The advent of nanomaterials makes it easier to transport drugs into cells. Nanomaterials can effectively increase the uptake of drugs and thus improve their efficacy, and they may reduce the toxicity and side effects of drugs through spatiotemporally controlled release. Ideal nanomaterials often have good biodegradability, biocompatibility, low toxicity, and are easy to produce.15–19 The mesoporous structure of mesoporous silica nanoparticles (MSNPs) endows its highly uniform pore passage, large surface area, narrow pore diameter distribution, and wide range, so that MSNPs can accommodate and adsorb small molecule drugs.20–22 MSNPs improve the solubility of drugs through physical, chemical and other interactions, and can be used to reduce the poor water-solubility of drugs.23 MSNPs prove to be a good candidate for the present study because (i) it has a high surface area in contact with living organisms, (ii) pores of uniform size make the drug diffuse and release constantly, (iii) drug molecules can be confined in mesoporous structures thus avoiding recrystallization.24,25 MSNPs are believed to be easily absorbed by cells and have high transmission efficiency. With the decomposition of MSNPs, encapsulated drugs could be released and the carrier fragments are easily excreted through the renal system.17,26 Therefore, MSNPs provides an ideal platform for the delivery of small molecule drugs.
Herein we designed a delivery system of honokiol-loaded MSNPs that can successfully transport HNK into cells and improve the pharmacodynamic effects of HNK (Figure 1). We used a MSNP standard substance to encapsulate HNK and then assemble it into honokiol-mesoporous silica nanoparticles (HNK-M). Periadventitial application of HNK-M by F-127 pluronic gel demonstrated that HNK-M effectively inhibited the process of restenosis after common carotid artery injury in rats.
Figure 1 Schematic of honokiol-mesoporous silica nanoparticles with inhibiting proliferation and migration of VSMCs, preventing and treating restenosis after vascular injury and simultaneously inhibiting TGF-β pathway.
Materials and Methods
VSMCs were obtained from the Cell Bank of the Chinese Academy of Sciences (Shanghai, China). Honokiol was purchased from Selleck Chemicals (Houston, USA, catalog no. S2310), MSNPs (catalog no. 643645) and F‑127 pluronic gel were purchased from Sigma‑Aldrich Co. (St Louis, MO, USA). Transmission electron microscope was acquired from FEI (Hillsboro, Oregon, USA). FBS and 0.25% (w/v) trypsin−EDTA were obtained from Corning (New York, USA). DMEM and penicillin−streptomycin solution were purchased from Gibco (Thermo Fisher Scientific, Waltham, MA, USA). Culture flasks (25 cm2 surface area), culture plates, a filter of 8 μm pore size and confocal dishes were acquired from Corning Incorporated (Corning, NY, USA). 2F Fogarty embolectomy catheters were obtained from Edwards Lifesciences (Irvine, CA, USA). WST-1 was purchased from Beyotime Biotechnology (Shanghai, China). Foxp3/Transcription Factor Staining Buffer Set was purchased from Thermo Fisher Scientific. The primary antibodies used in Western blotting analysis were: anti-p-smad3, anti-p-ERK1/2 and anti-PCNA (Immunoway Biotechnology, NY, USA). α‑SMA antibody was obtained from Abcam (Cambridge, UK).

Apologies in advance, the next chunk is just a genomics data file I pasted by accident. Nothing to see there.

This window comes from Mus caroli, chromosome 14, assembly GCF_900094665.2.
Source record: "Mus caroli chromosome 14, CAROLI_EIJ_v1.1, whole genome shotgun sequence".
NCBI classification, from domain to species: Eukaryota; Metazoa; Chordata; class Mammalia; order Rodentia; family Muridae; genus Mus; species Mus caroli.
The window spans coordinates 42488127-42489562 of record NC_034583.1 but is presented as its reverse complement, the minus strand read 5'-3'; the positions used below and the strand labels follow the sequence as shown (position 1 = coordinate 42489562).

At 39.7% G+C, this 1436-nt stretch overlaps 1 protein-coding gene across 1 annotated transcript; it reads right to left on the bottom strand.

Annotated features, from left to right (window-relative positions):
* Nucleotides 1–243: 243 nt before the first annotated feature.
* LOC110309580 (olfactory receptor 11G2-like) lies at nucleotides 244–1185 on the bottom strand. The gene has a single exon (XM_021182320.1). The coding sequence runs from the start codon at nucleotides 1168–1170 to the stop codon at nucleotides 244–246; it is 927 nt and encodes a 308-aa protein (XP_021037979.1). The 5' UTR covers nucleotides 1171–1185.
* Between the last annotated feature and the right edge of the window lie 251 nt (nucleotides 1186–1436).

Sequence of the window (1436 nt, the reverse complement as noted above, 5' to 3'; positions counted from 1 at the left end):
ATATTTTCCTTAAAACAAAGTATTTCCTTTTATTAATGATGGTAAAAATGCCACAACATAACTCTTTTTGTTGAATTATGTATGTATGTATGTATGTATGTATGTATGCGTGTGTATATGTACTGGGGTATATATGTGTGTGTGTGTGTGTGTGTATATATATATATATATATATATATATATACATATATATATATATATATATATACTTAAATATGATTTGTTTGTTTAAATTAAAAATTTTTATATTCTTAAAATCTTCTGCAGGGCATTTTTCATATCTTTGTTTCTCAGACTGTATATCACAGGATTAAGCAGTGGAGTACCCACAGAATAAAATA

Animals received humane care, the experiment was approved by the Animal Care and Use Committee of Shanghai Jiao Tong University School of Medicine, animal protocols were carried out in accordance with the Animal Care and Use Committee of Shanghai Ninth People’s Hospital, Shanghai Jiao Tong University School of Medicine.
Preparation of the Honokiol-loaded Mesoporous Silica Nanoparticles (HNK-M)
There are three generic drug-loading strategies for MSNPs: supercritical CO2 technique, solvent-based methods and melting processes.27 HNK-M were prepared using solvent-based method with modified parameters.28 Briefly, MSNPs were sonicated and then the mixtures of free-honokiol/MSNPs (1:2 weight ratio) were dispersed in appropriate ethyl alcohol. The complex was left in a shaker for 24 h at room temperature in the dark. The HNK-M was obtained and dried with nitrogen. The residua were concentrated to uniformly disperse in moderate deionized water. When the mesoporous silica carrier decomposes, encapsulated HNK was released simultaneously. In order to protect the stability of nanoparticles, HNK-M in this study was dried and preserved in the powder form, in which case no HNK escaped or MSNP decomposition occurred.17,29
Characterization of the HNK-M